• ” Few [churches] would literally kick you out.”

        Freezing people out is more the style. It is much easier.

  9. I don’t think its a strawman argument.

    Been there and done that. There are lots of small pentecostal, baptist and gospel chapels where this kind of stuff reigns supreme.

    I know I raise eyebrows when I tell my old crowd that I am Anglican.

  10. “’what [is] a common creed?’ Actually, that is where the term ‘Fundametalism’ comes from. A set of fundamentals that was laid out near the beginning of the 20th century.”

    The more I learn the more I realize that both liberals and fundies preach a reductionist gospel. Even the “fundamentals of the faith” were little more than a knee-jerk reaction to the excesses of liberalism, and created their own problems.

    Sorry, but I’ll stick with the older creeds. Both Biblically and historically there’s more room for different beliefs than fundies and their evangelical brethren are typically willing to admit.

    • What do you mean “reductionist gospel”?

      No one I know is saying the older creeds aren’t good. The question is, as we develop ideas, is there something more we can say? Don’t we need to evaluate everything in the world Biblically, and come to some decision on whether it is compatible with the faith as handed down, or not.

      • By “reductionist gospel” I’m referring to the fact that liberals have pretty much abandoned salvation in favor of what we refer to as “social causes,” while we have mostly abandoned the idea of clothing the naked and feeding the hungry because the only thing that matters is getting “them” saved (Michael Spencer’s “wretched urgency”). The scriptures have a lot to say about justice and the causes of the poor and orphans & widows, and we in fundy/evangelical circles have, for the most part, thrown that out.

        In the process fundies and liberals both preach an incomplete, or reduced, gospel. Hence my use of the term “reductionist gospel.”

        I’m also convinced that the fundamentalist (i.e. modern Western) doctrines of inerrancy and literalism actually do violence to the ancient Eastern documents we have collected and compiled into our Bible. Literalism is especially dangerous when it runs roughshod over context and literary style to force literal meanings where the original language makes no such requirement. Further, much of what we might call “the faith handed down” is less than 200 years old, and was unknown throughout most of the history of Christianity.

        So no, I’m not convinced that the so-called “fundamentals of the faith” are valid, as they go beyond “the faith handed down,” as well as the creeds. The creeds stopped where they did for a reason, and I can respect that.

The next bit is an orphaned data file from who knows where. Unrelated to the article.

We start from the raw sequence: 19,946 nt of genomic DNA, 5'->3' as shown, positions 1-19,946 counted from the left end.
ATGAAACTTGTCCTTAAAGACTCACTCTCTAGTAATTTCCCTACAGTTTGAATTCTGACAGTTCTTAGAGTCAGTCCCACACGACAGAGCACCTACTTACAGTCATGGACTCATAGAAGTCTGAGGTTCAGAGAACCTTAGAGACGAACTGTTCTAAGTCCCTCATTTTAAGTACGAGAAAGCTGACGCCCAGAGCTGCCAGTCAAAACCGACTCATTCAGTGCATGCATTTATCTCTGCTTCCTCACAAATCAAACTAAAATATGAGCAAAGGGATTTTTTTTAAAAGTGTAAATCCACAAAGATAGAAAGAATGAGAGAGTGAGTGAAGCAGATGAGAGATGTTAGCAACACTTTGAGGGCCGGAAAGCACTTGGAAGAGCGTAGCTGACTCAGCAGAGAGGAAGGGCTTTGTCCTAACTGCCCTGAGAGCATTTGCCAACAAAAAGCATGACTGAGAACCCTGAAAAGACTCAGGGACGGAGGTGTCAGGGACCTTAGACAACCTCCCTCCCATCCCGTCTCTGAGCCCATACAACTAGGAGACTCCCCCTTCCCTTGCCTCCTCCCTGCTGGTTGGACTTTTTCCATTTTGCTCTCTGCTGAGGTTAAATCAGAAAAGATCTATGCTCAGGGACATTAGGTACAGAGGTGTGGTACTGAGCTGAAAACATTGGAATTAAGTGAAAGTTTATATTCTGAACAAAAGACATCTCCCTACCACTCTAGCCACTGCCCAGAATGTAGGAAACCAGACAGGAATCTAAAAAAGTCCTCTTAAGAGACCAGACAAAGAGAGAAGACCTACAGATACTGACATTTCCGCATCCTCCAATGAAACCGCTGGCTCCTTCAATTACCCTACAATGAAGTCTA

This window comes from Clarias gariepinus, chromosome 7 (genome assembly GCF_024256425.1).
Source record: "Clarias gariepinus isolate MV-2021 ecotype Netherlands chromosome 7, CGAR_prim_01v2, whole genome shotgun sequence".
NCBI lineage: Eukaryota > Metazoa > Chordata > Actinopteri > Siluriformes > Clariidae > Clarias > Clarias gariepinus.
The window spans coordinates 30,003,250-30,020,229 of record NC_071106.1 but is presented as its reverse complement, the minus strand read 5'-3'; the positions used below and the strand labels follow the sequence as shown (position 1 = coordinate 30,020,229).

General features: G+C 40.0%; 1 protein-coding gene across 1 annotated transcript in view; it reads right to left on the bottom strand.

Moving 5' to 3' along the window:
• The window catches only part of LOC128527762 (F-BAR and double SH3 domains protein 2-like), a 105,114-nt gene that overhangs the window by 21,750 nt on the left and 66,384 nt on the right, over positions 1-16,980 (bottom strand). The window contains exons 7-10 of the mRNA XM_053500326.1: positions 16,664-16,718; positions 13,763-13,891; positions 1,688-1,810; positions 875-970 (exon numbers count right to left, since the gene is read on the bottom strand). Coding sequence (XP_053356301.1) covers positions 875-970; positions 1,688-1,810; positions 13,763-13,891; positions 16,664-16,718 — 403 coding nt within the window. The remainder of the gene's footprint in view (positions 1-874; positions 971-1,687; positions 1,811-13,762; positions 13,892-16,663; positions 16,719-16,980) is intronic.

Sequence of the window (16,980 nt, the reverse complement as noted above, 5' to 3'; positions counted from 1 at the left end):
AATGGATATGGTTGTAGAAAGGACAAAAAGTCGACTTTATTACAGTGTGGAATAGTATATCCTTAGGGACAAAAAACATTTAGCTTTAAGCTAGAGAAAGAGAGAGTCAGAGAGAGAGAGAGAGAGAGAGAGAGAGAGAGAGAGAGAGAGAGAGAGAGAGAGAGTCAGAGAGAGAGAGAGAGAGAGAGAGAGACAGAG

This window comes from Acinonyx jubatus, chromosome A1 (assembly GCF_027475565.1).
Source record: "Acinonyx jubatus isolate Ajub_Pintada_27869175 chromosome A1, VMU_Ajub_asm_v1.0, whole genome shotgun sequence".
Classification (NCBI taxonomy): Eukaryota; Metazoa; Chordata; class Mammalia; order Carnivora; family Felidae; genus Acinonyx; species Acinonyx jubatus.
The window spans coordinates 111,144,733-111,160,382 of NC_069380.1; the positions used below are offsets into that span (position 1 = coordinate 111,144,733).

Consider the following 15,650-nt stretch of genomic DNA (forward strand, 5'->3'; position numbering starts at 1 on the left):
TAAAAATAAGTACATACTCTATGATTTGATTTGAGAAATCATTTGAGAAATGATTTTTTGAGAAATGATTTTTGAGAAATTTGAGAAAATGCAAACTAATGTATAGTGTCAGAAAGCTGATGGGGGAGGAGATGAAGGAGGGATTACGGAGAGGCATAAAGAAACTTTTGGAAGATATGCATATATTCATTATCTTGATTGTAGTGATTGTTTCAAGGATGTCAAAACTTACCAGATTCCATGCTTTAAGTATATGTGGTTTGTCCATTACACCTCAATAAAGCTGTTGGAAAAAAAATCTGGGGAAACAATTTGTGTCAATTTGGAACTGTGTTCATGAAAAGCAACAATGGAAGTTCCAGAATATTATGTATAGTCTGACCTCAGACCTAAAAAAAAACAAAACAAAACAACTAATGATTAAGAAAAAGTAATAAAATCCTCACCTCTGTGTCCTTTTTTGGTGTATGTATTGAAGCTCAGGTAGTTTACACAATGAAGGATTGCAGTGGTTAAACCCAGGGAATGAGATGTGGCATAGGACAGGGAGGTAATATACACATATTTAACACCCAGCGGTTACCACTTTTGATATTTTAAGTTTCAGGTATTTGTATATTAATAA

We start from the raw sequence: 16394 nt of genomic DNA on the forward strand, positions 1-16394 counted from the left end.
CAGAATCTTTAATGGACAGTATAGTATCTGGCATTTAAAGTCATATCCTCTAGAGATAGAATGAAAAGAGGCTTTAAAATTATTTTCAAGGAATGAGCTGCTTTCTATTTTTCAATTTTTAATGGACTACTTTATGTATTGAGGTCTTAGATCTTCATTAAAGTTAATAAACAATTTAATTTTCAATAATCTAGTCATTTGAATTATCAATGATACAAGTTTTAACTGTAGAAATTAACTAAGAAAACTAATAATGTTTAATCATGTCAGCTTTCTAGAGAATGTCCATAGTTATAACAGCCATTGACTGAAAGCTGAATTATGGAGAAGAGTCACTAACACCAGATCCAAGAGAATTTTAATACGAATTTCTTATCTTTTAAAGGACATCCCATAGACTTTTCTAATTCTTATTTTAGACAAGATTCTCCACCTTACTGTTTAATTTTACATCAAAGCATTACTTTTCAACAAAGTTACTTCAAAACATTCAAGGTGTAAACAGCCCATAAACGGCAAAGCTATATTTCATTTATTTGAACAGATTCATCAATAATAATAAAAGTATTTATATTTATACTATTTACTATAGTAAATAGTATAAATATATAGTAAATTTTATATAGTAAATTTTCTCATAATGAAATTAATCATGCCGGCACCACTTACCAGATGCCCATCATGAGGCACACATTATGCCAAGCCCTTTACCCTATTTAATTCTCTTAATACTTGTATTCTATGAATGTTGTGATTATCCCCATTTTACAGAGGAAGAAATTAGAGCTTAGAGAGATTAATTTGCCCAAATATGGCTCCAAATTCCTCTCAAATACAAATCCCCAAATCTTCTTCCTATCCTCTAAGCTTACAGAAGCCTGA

• James, it’s a fair charge that conservatives neglect calls to care for the poor. I think a lot of that is overreaction to the left (I need to stand way over here, so I am not confused with being you!).

          The creeds were responses to the problems of their time (mostly involving Christology). Is it not reasonable that we would have responses to the problems of our time? That being modernism, and liberal criticism of the Bible.

          • Yes, such a response would have been reasonable had we not over-reacted. However, concepts like inerrancy and literalism tend to force modern Western understandings into the Bible that would have been foreign to the original hearers.

            Without rehashing the recent discussions here regarding creationism, the one thing I find especially troubling with literalism is the demand that we interpret the Genesis creation accounts as if they were prose, and were written for a modern Western audience. They’re not prose, and the audience was both ancient and Eastern. But in the context of fundamentalism we can’t look at how an ancient Eastern audience might have understood the accounts because we’ve already written their understanding out of our definition of how the Bible should be understood.

            So while well-intentioned, the fundamentals of the faith have served to create as many problems as they’ve solved, and serve now to create division rather than encouraging Biblical faith and unity.

          • The problems for Old Earth interpretation have little to do with the text of Genesis. They pertain to fundamental questions as to whether God created evil, and whether there is even such a thing as sin.

            What are the problems of fundamentalism?

        • Headless Unicorn Guy says: